In PLL-enabled and PLL-bypass mode, if the input clock OSCCLK is removed or absent, the PLL will still issue a limp-mode clock. The limp-mode clock continues to clock the CPU and peripherals at a typical frequency of 1–5 MHz. Limp mode is not specified to work from power up, only after input clocks have been present initially. In PLL bypass mode, the limp mode clock from the PLL is automatically routed to the CPU if the input clock is removed or absent.
Normally, when the input clocks are present, the watchdog counter decrements to initiate a watchdog reset or WDINT interrupt. However, when the external input clock fails, the watchdog counter stops decrementing (that is, the watchdog counter does not change with the limp-mode clock). In addition to this, the device will be reset and the “Missing Clock Status” (MCLKSTS) bit will be set. These conditions could be used by the application firmware to detect the input clock failure and initiate necessary shut-down procedure for the system.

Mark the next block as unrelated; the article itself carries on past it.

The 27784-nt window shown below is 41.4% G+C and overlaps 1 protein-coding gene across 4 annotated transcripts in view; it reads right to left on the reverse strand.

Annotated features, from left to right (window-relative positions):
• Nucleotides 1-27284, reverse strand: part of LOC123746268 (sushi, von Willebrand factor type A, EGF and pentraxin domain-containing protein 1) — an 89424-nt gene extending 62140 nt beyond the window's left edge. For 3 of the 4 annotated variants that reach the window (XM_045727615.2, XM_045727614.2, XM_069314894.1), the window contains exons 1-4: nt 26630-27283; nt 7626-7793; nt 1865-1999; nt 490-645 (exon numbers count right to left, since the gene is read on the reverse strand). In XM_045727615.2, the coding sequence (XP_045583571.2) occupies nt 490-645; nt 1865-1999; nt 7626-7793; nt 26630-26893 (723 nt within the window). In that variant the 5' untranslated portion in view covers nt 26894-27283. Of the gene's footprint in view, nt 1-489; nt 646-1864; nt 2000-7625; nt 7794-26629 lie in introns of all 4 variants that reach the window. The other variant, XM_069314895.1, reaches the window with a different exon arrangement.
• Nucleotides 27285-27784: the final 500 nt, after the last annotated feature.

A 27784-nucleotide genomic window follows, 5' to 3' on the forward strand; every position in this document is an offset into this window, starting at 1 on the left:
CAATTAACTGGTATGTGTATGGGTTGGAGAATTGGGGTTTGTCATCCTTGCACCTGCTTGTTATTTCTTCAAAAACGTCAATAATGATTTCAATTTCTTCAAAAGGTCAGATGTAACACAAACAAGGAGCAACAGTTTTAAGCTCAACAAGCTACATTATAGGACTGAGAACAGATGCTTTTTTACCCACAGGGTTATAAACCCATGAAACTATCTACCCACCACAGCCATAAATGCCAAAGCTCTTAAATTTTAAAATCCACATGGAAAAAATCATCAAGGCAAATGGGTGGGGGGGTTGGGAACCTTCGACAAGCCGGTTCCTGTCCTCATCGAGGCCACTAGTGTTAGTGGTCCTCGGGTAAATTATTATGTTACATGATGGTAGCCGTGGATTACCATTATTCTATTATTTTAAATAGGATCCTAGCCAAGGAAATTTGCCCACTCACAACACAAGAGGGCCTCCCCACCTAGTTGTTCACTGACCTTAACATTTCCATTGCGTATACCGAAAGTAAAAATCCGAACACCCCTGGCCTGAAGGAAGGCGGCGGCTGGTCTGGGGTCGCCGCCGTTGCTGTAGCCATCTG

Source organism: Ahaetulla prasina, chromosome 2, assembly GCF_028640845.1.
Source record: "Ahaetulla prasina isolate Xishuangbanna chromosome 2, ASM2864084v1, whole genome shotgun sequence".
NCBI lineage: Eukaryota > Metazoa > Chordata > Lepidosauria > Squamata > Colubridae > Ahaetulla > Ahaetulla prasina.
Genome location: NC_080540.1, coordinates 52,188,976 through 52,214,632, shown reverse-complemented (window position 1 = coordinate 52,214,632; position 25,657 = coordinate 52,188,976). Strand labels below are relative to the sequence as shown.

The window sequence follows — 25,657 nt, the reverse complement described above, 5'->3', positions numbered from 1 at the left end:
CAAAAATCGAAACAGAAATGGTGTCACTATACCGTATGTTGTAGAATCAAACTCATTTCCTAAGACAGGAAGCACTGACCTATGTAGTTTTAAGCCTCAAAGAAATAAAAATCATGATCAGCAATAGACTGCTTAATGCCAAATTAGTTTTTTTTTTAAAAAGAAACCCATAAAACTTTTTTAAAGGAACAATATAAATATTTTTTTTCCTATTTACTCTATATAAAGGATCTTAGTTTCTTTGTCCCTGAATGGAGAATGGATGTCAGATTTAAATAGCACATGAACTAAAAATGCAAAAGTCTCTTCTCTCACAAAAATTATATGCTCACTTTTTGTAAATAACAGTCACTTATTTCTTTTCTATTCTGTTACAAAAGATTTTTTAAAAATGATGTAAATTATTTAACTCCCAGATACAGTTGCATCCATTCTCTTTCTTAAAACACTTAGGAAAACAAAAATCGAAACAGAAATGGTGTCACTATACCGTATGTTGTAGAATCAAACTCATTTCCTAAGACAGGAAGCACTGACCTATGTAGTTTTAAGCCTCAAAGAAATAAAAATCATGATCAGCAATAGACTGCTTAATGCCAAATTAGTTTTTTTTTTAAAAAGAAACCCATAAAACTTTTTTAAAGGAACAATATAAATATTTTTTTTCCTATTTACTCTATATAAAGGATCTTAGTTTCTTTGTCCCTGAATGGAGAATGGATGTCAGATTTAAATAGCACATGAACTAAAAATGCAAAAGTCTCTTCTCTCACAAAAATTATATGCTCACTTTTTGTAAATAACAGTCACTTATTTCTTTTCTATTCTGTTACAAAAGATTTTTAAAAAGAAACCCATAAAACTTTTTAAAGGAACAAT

Applications in which the correct CPU operating frequency is absolutely critical should implement a mechanism by which the DSC will be held in reset, should the input clocks ever fail. For example, an R-C circuit may be used to trigger the XRS pin of the DSC, should the capacitor ever get fully charged. An I/O pin may be used to discharge the capacitor on a periodic basis to prevent it from getting fully charged. Such a circuit would also help detect failure of the flash memory and the VDD3VFL rail.